Iphone 13 CaseSource: Old explosion technology

What you need to know

  • Apple is clamping down on leaks in China.
  • It has warned leakers that sharing information about unreleased products could mislead accessory makers.
  • Apple claims that manufacturers could make cases and other accessories that are not compatible with unreleased products.

Apple has told leakers in China that sharing information about unreleased products could lead to accessory makers creating products that aren't compatible with unreleased products like the iPhone 13.

The report follows news yesterday that Apple had sent a cease and desist letter to leakers in China over prototype iPhone models, demanding that they give up information about their sources.

In a new report from Vice today more details have been shared:

Apple warned a Chinese citizen to stop advertising leaked or stolen iPhone prototypes on social media, arguing that their posts could lead other companies to make cases that are the wrong size, according to a cease and desist letter obtained by Motherboard. The company argued that advertising prototypes of "rumored" or "unreleased" Apple products will harm consumers because when the products actually get released, they won't surprise the public, which the letter says is part of the company's "DNA." Moreover, the letter read, "third-party accessory manufacturers may develop and sell mobile phone cases and other accessories that are not actually compatible with the unreleased products."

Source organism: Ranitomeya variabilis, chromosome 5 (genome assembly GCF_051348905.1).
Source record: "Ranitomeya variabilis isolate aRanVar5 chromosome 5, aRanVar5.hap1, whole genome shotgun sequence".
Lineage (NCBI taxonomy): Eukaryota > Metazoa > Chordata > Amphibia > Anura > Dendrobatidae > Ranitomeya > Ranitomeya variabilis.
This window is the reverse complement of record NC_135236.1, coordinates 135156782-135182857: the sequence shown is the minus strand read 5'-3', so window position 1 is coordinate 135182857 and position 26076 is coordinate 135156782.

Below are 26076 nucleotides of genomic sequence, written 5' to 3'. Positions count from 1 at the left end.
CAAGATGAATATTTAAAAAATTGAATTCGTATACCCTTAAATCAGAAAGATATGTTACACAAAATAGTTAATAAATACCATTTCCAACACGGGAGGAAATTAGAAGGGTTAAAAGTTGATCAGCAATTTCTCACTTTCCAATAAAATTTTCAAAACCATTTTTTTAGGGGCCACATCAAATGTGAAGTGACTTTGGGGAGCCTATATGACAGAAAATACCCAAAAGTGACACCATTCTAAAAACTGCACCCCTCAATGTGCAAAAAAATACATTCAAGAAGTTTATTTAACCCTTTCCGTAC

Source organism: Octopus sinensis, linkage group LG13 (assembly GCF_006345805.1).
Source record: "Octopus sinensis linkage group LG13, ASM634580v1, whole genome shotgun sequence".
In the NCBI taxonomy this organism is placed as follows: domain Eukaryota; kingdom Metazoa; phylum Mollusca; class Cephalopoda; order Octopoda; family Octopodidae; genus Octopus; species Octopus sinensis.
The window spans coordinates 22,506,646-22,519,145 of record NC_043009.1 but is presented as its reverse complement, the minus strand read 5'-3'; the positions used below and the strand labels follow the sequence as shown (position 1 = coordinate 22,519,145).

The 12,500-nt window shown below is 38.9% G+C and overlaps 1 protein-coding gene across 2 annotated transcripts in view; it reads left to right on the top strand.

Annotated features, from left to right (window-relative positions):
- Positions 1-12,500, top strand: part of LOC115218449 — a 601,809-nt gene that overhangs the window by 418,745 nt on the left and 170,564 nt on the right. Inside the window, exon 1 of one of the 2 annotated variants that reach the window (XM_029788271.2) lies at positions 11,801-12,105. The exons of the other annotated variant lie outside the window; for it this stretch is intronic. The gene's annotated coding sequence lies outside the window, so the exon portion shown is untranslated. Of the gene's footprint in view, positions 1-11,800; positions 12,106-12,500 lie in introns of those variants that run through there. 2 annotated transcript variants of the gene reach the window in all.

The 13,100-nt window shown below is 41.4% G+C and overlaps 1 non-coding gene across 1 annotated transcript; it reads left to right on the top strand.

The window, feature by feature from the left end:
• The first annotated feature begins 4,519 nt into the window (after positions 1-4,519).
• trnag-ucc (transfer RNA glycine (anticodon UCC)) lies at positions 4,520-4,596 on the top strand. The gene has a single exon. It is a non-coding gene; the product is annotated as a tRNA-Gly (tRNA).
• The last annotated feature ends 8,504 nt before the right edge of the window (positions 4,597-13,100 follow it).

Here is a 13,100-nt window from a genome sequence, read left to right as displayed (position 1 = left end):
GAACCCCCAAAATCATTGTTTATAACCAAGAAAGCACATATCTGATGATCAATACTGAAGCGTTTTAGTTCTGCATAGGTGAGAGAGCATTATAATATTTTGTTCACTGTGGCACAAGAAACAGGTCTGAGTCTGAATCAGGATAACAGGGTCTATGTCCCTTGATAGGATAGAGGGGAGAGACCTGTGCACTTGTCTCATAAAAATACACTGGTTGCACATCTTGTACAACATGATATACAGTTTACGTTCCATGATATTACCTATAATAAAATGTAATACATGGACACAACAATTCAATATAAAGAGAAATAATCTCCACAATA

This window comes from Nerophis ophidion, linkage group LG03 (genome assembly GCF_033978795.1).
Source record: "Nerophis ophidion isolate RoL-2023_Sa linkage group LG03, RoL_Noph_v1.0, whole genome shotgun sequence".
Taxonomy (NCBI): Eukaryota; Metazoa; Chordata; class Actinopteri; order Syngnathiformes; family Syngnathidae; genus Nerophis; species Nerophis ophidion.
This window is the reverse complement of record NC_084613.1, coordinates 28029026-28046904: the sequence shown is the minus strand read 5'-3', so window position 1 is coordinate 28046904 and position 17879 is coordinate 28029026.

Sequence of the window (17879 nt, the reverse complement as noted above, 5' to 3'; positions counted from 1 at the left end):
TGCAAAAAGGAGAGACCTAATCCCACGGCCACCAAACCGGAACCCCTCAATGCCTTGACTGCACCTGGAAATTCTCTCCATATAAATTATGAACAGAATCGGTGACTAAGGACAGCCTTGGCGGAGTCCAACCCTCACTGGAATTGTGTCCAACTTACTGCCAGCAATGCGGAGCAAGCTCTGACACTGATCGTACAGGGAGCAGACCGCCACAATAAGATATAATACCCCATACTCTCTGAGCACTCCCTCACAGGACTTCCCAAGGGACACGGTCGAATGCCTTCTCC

The letter reportedly further states that such situations "harm the interests of consumers and Apple" and that keeping information about upcoming Apple products confidential had "actual and potential commercial value".

Yesterday it was reported that in the same letter Apple had demanded that someone advertising the sale of an iPhone prototype cease doing so, and requested a list of anyone who had provided leaked devices.

The idea of manufacturers anticipating launches is not new, as we often see accessory makers debut cases in advance of rumored product releases that can sometimes be used to glean information about upcoming releases. Apple leaker Jon Prosser has also admitted in his videos that he is contacted by accessory makers asking for information about upcoming devices, as was the case with Apple's AirTag.